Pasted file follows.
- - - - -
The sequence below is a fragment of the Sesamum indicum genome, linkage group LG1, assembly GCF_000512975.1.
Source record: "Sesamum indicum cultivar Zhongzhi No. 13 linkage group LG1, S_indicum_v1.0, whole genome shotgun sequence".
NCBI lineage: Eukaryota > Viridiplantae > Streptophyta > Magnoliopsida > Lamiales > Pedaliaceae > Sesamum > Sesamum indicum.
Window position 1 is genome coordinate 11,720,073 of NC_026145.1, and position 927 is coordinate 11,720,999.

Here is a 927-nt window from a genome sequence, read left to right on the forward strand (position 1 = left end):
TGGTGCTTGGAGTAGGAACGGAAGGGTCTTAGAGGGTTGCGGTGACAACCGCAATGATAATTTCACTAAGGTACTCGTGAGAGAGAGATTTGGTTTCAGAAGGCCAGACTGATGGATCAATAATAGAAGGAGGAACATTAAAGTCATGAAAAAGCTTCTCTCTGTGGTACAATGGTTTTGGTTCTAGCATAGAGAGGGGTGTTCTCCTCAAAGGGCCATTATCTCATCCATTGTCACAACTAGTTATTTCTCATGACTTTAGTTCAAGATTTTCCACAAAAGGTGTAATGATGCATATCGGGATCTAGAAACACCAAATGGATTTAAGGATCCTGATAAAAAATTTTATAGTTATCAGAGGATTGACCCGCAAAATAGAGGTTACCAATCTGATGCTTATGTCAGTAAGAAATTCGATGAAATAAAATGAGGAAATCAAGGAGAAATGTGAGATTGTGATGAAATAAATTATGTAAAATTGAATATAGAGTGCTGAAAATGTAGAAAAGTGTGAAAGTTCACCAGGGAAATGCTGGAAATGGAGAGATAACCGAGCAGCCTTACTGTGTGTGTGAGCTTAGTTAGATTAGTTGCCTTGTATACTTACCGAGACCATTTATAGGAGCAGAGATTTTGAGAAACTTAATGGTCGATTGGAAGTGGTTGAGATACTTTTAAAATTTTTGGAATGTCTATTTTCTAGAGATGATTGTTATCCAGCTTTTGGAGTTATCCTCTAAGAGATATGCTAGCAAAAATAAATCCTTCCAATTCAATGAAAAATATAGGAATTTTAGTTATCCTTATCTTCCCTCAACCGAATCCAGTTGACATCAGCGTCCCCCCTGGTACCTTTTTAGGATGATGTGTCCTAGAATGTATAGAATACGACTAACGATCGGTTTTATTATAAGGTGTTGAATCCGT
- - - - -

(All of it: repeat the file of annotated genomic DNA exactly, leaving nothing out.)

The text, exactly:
The sequence below is a fragment of the Sesamum indicum genome, linkage group LG1, assembly GCF_000512975.1.
Source record: "Sesamum indicum cultivar Zhongzhi No. 13 linkage group LG1, S_indicum_v1.0, whole genome shotgun sequence".
NCBI lineage: Eukaryota > Viridiplantae > Streptophyta > Magnoliopsida > Lamiales > Pedaliaceae > Sesamum > Sesamum indicum.
Window position 1 is genome coordinate 11,720,073 of NC_026145.1, and position 927 is coordinate 11,720,999.

Here is a 927-nt window from a genome sequence, read left to right on the forward strand (position 1 = left end):
TGGTGCTTGGAGTAGGAACGGAAGGGTCTTAGAGGGTTGCGGTGACAACCGCAATGATAATTTCACTAAGGTACTCGTGAGAGAGAGATTTGGTTTCAGAAGGCCAGACTGATGGATCAATAATAGAAGGAGGAACATTAAAGTCATGAAAAAGCTTCTCTCTGTGGTACAATGGTTTTGGTTCTAGCATAGAGAGGGGTGTTCTCCTCAAAGGGCCATTATCTCATCCATTGTCACAACTAGTTATTTCTCATGACTTTAGTTCAAGATTTTCCACAAAAGGTGTAATGATGCATATCGGGATCTAGAAACACCAAATGGATTTAAGGATCCTGATAAAAAATTTTATAGTTATCAGAGGATTGACCCGCAAAATAGAGGTTACCAATCTGATGCTTATGTCAGTAAGAAATTCGATGAAATAAAATGAGGAAATCAAGGAGAAATGTGAGATTGTGATGAAATAAATTATGTAAAATTGAATATAGAGTGCTGAAAATGTAGAAAAGTGTGAAAGTTCACCAGGGAAATGCTGGAAATGGAGAGATAACCGAGCAGCCTTACTGTGTGTGTGAGCTTAGTTAGATTAGTTGCCTTGTATACTTACCGAGACCATTTATAGGAGCAGAGATTTTGAGAAACTTAATGGTCGATTGGAAGTGGTTGAGATACTTTTAAAATTTTTGGAATGTCTATTTTCTAGAGATGATTGTTATCCAGCTTTTGGAGTTATCCTCTAAGAGATATGCTAGCAAAAATAAATCCTTCCAATTCAATGAAAAATATAGGAATTTTAGTTATCCTTATCTTCCCTCAACCGAATCCAGTTGACATCAGCGTCCCCCCTGGTACCTTTTTAGGATGATGTGTCCTAGAATGTATAGAATACGACTAACGATCGGTTTTATTATAAGGTGTTGAATCCGT